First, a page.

No matter the price at which these manures are available, or how much we bring down their price?

The Minister must know that the price of artificial manures went up last year and that it has gone up again in the last month.

Who put it up?

I am not concerned about that but I am concerned with the price the farmer has to pay for them. The price of artificial manures was increased on two occasions within the last year.

I do not know whether the Deputy is for or against the Bill.

I am sure you are not very much concerned, one way or the other. Artificial manures are so dear at the moment that they are beyond the reach of many farmers, and so they are not using them in the quantities that their land requires.

And you want to pay the fellow who put up the price?

I want to have them made available at a cheaper price per ton than they are at the present time.

By paying the man who put the price up?

By subsidising them and by making them cheaper by any subvention that you like. I do not mind so long as they are made cheaper for the farmer who has to buy them. I do not mind what machinery the Minister uses so long as he does that. The same applies to ground limestone. The Minister knows the price at which ground limestone is available when spread on a farmer's farm at the moment. He knows that it needs from two to three tons of ground limestone per statute acre, and that 95 per cent. of the land that needs ground limestone needs superphosphates as well. The price is £5, £6 or £7 per statute acre. It is not possible for farmers, out of their resources at the present time, to provide sufficient quantities of ground limestone and artificial manures, at their present prices, for use on their land. I hope the Minister will give serious consideration to that aspect of the matter.

It is estimated that 4,000,000 acres of land are in need of drainage and rehabilitation. Are we to take that to mean 4,000,000 acres out of the 12,000,000 arable acres, or 4,000,000 acres out of the 17,000,000 acres in the whole country? If we are to take it that it means four out of 12, that will leave us with 8,000,000 acres that need no drainage or rehabilitation. Unless the Minister is prepared to subsidise and cheapen the price of artificial manures, that means that the occupiers of these 8,000,000 acres are going to get no benefit from the expenditure of this £40,000,000, while as taxpayers they are going to be called upon to contribute towards the repayment of that loan.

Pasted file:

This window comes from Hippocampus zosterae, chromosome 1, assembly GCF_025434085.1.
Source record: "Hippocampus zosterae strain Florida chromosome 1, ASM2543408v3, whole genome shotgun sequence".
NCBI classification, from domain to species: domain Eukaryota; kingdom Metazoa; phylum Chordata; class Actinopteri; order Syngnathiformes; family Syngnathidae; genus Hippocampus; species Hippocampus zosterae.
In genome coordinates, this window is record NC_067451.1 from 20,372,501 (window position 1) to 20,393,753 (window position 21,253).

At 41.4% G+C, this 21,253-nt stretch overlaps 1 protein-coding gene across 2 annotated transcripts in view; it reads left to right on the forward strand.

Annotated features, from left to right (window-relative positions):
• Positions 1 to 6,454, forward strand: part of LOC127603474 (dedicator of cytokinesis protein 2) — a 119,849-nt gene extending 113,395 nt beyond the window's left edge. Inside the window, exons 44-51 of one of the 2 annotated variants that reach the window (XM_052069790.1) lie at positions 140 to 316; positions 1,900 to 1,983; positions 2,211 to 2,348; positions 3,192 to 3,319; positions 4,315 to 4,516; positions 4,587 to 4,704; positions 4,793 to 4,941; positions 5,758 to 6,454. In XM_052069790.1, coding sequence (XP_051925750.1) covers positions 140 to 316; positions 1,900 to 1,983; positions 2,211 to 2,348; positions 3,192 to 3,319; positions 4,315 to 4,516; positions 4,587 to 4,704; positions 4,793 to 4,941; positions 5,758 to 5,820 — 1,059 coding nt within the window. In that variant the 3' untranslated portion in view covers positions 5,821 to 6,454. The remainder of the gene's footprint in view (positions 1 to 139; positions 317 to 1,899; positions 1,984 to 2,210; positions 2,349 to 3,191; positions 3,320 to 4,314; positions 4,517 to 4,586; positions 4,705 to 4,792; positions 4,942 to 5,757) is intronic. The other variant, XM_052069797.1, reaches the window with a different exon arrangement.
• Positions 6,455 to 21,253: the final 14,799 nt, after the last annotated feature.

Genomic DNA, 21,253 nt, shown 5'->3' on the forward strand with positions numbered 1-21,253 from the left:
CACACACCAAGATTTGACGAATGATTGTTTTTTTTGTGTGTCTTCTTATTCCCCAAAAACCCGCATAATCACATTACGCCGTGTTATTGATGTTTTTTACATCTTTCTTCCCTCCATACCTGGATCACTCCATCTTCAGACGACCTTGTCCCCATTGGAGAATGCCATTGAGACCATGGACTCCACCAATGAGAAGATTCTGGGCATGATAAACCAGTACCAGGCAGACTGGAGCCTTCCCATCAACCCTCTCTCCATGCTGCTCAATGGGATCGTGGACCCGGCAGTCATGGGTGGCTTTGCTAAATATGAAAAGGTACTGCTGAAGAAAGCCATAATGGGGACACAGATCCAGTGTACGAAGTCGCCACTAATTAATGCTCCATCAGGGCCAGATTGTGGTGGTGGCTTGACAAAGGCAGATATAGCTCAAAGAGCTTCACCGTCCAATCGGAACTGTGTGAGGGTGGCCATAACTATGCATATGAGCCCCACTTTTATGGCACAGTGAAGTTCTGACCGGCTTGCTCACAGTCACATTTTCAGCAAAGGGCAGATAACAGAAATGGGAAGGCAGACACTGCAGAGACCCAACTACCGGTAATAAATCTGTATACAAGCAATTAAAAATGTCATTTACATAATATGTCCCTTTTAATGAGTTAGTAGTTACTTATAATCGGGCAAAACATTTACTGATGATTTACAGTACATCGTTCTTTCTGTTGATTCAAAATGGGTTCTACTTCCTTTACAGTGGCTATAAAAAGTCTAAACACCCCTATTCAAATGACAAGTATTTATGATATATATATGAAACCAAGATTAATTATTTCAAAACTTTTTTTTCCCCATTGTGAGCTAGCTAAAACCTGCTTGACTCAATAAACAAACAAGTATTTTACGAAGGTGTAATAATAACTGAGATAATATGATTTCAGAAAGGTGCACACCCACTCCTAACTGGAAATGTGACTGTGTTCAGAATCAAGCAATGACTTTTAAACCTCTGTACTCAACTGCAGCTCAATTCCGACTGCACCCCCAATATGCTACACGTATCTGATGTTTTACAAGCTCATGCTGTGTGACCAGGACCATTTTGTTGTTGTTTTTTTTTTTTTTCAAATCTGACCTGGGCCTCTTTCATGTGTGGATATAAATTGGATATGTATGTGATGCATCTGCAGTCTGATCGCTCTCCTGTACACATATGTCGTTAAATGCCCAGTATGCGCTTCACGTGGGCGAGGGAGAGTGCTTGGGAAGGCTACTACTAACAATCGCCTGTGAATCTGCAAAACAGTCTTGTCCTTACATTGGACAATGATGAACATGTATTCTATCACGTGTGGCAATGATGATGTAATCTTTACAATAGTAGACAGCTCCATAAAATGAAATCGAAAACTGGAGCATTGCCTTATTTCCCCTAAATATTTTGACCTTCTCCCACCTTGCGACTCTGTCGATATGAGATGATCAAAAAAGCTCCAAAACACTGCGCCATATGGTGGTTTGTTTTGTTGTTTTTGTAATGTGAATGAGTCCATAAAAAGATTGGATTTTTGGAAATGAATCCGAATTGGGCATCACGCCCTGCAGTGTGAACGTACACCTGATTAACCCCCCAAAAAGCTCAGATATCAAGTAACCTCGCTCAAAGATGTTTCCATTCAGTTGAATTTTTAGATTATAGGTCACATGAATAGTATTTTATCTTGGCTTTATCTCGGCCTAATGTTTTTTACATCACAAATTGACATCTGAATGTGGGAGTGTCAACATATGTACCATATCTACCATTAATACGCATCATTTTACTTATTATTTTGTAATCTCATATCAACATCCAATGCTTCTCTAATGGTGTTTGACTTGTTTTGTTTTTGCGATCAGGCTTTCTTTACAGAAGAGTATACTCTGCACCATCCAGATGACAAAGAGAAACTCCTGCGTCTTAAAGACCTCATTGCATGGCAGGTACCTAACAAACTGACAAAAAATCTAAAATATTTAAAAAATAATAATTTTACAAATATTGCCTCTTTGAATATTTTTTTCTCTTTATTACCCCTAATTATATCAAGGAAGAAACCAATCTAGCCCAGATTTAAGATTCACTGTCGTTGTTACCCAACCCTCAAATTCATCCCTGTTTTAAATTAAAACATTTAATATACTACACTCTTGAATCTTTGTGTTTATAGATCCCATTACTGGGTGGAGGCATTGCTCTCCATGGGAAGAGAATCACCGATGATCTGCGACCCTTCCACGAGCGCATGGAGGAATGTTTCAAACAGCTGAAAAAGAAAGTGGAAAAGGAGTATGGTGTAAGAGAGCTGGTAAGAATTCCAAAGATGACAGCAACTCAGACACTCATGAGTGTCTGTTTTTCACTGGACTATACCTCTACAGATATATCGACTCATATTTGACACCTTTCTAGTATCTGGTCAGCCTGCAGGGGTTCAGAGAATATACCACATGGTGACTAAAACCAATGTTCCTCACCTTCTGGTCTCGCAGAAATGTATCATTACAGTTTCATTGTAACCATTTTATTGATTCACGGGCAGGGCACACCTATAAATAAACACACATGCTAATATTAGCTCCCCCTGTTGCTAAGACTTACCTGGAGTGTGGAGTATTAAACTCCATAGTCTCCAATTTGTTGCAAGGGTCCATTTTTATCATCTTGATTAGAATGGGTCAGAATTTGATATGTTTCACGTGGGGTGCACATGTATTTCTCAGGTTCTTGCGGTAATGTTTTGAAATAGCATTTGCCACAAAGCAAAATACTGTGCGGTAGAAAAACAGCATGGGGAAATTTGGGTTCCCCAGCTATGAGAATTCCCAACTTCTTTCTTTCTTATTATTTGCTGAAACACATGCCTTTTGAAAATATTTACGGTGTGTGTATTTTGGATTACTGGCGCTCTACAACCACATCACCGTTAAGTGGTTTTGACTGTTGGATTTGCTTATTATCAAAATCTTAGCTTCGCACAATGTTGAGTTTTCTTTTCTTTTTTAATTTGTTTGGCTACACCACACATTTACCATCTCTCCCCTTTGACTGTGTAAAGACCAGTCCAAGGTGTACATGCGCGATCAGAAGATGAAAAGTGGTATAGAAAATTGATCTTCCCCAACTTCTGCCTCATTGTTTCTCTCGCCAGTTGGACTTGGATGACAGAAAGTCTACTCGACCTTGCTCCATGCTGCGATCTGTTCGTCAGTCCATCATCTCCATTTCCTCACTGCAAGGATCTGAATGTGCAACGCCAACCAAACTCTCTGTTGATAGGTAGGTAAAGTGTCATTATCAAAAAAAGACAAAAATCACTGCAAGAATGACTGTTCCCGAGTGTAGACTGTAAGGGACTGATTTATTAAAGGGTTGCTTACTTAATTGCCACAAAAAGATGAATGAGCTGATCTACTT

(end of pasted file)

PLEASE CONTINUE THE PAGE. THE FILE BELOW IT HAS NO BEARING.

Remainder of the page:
What about the city dwellers who have to pay?

If you want to give the city dwellers limestone and artificial manure——

You object to their making their contribution to the scheme?

The debate should proceed without these interruptions.

The occupiers of the 8,000,000 acres, whose land needs no rehabilitation, are entitled to some portion of this money. If they can get artificial manures at a cheaper price, their land will give a greater response and there will be an immediate increase in the total output for the agricultural pool. It is very doubtful if there will be any increase in the agricultural pool from the type of land that the Minister proposes to drain, bogland or mountain land. There is nothing wrong in draining that land, but I do not think it is desirable to spend the whole of the £40,000,000 a year on it. Portion of that money should be spent on the better-class land that needs no other capital outlay except manures.

With regard to sub-section (4) (a) of Section 2 I suggest to the Minister that the section should be worded in the opposite way from the way in which it is worded. I do not think there is any need for the use of the word "default".

What does the Deputy mean by saying that it should be put in the opposite way?

The Minister will see if he reads it.

What does the sub-section say?

It says that "Unless the occupier, in accepting the Minister's proposal, informs the Minister that he wishes to pay his contribution by means of an annuity" and so on. It could easily happen that a farmer did not inform the Minister at the time he made the application that he wished to pay it by means of an annuity.

That is on the form.

If so, it is all right.

It would be a queer form if that was not on it.

I do not think there should be any question of a default in payment at that stage. While the Minister was out, I stressed the point that provision should be made in the Bill to enable the Land Commissioners to decide whether the amount that the Minister proposed to charge in respect of a particular holding was economic or not.